Go back 250 years and beautiful heaths and remote moors covered much of Britain. Visited by characters from many well loved classics, such as The Hound of the Baskervilles, Pride and Prejudice and Tess of the d’Ubervilles, these atmospheric, but highly diverse habitats are an important part of British heritage and culture. On top of this, heaths are popular leisure areas for hikers, bikers and grouse shooters, who bring money into the local area. However, many heaths are being lost by increasing demands for new farmland. Professor Jane Memmott, leader of a team researching heathland restoration at the University of Bristol gave a seminar to the Animal and Plant sciences department in Sheffield discussing new approaches to combating damage to heathlands.
Memmott argued that an ecosystem such as a heathland is like a machine, with many working parts that do different jobs. Animal and plant species, the birds, the bees and the buttercups, are the cogs and gears of the machine, each with its own role to play. Exhaust pipes remove fumes while axles let car wheels turn. On a heath, bees pollinate flowers, buttercups turn sunlight into food and nightjars eat insects which would otherwise swarm everywhere.
Attempts to restore animals and plants that have dissappeared from heaths have begun, despite the problems caused by continuing demands for farmland. The restoration of habitats is a difficult prospect but Memmott’s team are leading the way in developing new tools for applied ecologists. The most important of these tools is the food web. Food webs have many invaluable applications, such as being able to predict the effects of removing a pest species.
The challenges facing heathland restoration are threefold. Firstly, the ‘fuzzy target problem’ is that we have limited knowledge of which animals and plants lived on a heath before it was turned into farmland. If we do not know what it is we are restoring, how can we know if we are succeeding? Secondly, the ‘moving target problem’ is that heaths are constantly changing, and so even if we knew what a heath was like before farming, how can we know what it would be like now had it not been damaged? Finally, the ‘experimental design problem’ is that every area of heath is different, even if they are quite nearby. In more extreme cases such as tropical rainforests, each tree has its own set of insect species! How can we do proper scientific experiments, and thus backup any claims of successful restoration, in a world where each area is unique? These are some of the problems being tackled by Memmott’s team, especially in their restoration research in the Dorset heathlands. A large focus of this work is the utility of food webs for practical ecologist.
What to restore?
One way of dealing with the problems caused by the the ‘fuzzy target problem’ may be to define our targets (what we hope to be left with after restoration) in a different, more flexible way. Instead of focusing on the individual animal and plant species, argues Memmott, we should aim to restore the roles (such as pollination or herbivory) that they played in the heathland ‘machine’. This avoids the fuzzy target problem by creating a new target that is common to many areas of heathland. If a car engine needs to be replaced, it doesn’t matter if the new engine is exactly the same, as long as it turns the wheels. Memmott claimed that getting the car running is the most important task.
Using food webs and focusing on the roles played by plants and animals also tackles the ‘moving target problem’. The plants and animals that live on a heathland are always changing as a plant or animal might become locally extinct and will be replaced by a new, invading species. However, a herbivore will be replaced by a new herbivore and a parasite replaced by another parasite and the heath will remain healthy. Beause of this, all we can aim for is the restoration of the various roles in the machine, as we can never really know whether or not the individual species would have dissappeared from the heath even if it had not been turned into farmland. If we were to restore the Titanic, you wouldn’t hope to have exactly the same chairs as the original. As long as the chairs looked about the same, the restoration would count as a success.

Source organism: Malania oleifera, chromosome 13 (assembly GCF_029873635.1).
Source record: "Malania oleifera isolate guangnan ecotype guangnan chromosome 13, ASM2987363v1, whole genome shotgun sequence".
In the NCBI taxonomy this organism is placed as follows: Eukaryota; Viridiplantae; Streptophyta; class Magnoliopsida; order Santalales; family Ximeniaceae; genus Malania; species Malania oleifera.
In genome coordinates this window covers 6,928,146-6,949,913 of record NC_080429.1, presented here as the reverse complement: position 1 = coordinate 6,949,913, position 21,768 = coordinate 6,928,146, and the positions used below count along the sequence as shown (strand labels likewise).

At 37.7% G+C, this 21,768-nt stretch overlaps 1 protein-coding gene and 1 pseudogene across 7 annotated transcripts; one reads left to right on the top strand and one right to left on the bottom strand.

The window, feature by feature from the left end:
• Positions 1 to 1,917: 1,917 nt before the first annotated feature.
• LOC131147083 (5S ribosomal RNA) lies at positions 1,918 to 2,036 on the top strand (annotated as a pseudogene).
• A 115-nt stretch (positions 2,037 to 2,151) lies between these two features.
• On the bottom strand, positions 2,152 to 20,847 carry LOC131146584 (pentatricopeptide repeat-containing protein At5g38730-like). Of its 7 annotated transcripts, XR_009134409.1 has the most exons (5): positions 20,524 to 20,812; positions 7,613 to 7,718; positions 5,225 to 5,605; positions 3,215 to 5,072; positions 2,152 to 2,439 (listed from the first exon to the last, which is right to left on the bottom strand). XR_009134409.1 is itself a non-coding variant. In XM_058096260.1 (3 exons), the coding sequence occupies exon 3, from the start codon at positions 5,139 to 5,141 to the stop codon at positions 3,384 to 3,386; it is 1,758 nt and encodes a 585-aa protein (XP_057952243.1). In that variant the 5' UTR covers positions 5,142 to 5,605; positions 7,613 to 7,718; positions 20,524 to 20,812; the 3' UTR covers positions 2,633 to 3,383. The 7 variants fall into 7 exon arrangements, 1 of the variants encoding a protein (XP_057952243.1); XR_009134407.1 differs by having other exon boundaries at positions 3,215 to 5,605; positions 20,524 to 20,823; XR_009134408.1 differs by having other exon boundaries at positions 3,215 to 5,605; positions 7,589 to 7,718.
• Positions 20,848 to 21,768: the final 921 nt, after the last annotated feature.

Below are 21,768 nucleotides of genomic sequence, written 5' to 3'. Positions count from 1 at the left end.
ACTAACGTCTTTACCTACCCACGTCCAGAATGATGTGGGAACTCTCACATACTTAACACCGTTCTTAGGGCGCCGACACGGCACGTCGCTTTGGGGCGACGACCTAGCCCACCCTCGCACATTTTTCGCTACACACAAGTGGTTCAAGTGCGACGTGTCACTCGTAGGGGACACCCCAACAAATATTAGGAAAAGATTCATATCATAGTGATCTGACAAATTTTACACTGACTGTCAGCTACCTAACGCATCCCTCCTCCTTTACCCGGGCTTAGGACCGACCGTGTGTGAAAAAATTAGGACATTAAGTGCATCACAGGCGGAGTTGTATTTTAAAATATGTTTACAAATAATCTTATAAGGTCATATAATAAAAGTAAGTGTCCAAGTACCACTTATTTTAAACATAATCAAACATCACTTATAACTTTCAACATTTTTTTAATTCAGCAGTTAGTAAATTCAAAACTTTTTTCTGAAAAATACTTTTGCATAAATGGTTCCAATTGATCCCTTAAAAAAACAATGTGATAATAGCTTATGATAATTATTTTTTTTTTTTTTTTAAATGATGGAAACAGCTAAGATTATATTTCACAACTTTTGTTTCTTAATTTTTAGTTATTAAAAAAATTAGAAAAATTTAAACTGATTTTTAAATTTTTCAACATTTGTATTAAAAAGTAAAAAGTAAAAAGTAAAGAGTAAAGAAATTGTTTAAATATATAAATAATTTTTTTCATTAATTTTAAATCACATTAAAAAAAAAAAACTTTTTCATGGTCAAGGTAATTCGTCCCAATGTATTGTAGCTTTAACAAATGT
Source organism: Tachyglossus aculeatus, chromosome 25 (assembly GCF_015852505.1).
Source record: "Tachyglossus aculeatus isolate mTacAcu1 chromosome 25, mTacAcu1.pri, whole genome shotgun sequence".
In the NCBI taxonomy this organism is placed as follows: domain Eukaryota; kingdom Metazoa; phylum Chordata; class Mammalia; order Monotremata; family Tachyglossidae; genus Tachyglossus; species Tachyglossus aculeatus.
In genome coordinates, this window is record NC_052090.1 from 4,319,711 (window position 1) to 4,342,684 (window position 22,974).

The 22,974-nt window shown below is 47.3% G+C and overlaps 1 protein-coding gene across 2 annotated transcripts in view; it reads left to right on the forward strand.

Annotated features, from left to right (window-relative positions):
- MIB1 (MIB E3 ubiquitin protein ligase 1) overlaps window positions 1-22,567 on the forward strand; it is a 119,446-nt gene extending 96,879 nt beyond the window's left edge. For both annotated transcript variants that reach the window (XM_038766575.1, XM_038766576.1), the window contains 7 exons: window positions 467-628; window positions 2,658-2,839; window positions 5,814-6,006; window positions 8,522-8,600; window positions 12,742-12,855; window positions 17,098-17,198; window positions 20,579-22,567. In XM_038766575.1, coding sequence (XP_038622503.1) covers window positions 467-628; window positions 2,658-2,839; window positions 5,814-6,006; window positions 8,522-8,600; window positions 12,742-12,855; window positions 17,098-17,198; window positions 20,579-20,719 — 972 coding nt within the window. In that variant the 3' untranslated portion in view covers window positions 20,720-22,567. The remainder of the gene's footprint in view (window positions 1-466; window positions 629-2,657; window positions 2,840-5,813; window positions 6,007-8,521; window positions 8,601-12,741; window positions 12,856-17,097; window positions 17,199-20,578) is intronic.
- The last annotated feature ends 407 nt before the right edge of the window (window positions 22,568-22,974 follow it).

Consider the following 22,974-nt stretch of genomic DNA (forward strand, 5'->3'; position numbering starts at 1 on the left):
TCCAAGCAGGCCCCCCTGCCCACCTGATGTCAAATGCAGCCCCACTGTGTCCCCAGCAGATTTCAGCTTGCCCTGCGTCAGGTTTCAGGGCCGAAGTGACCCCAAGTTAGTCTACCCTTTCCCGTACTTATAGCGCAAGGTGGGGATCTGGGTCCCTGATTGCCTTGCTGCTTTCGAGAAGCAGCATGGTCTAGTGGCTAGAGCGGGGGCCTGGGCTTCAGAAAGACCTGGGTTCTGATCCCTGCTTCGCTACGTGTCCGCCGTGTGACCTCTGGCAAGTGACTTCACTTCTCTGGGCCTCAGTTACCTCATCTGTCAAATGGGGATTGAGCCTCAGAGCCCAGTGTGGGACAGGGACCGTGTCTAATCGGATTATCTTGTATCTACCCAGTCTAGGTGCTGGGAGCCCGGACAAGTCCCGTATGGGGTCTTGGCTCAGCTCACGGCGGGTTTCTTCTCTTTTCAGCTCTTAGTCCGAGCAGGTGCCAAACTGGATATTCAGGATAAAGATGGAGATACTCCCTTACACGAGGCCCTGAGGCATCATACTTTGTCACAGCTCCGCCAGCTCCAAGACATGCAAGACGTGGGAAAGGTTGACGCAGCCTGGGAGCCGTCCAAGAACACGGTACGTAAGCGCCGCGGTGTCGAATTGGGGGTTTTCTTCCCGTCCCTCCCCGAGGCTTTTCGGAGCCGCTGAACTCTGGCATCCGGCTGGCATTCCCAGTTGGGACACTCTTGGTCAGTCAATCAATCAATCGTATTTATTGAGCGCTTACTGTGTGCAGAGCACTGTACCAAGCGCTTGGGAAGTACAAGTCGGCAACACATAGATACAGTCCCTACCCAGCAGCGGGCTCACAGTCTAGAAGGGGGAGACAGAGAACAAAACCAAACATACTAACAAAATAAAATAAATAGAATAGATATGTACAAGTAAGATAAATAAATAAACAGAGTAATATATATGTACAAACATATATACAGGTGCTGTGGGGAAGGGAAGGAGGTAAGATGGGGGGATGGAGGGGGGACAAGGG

This more abstract approach is the beginning of a new way of looking at restoration. However, being new it is lacking many of the tools needed for it to work efficiently. Memmott claims that food webs, including plant-pollinator webs are one major tool that are not yet exploited fully, especially in terms of studying interactions other than predation and herbivory. Memmott and her team has “made the first ever plant-pollinator network.” This network can be seen below and shows which insects (top) pollinate which plants (bottom). If an insect often pollinates a particular plant, they are linked with a thicker line. These food webs allows ecologists to visualise and record who’s doing what on a heath, define targets for restoration, and finally to predict the effects of adding or removing a species. “Although removing an alien species could help rare species in the area, it may also make them even rarer by decreasing pollinator numbers.” explains Memmott.
The restoration of habitats such as heathlands is a daunting task and the development of practical tools to aid field ecologists is vital. This work is in its fledgling stages, but is being advanced by the hard work of scientists such as Memmott and her team. All this however is only one part of the challenge of restoration. A larger and harder problem still lies with the difficulties presented by development, human population increase and an increasing demand for farmland. Field ecologists can have a box full of useful tools and all the good will in the world, but it is all in vain if their work is stopped by farmers and other people who want to keep changing heaths into farmland.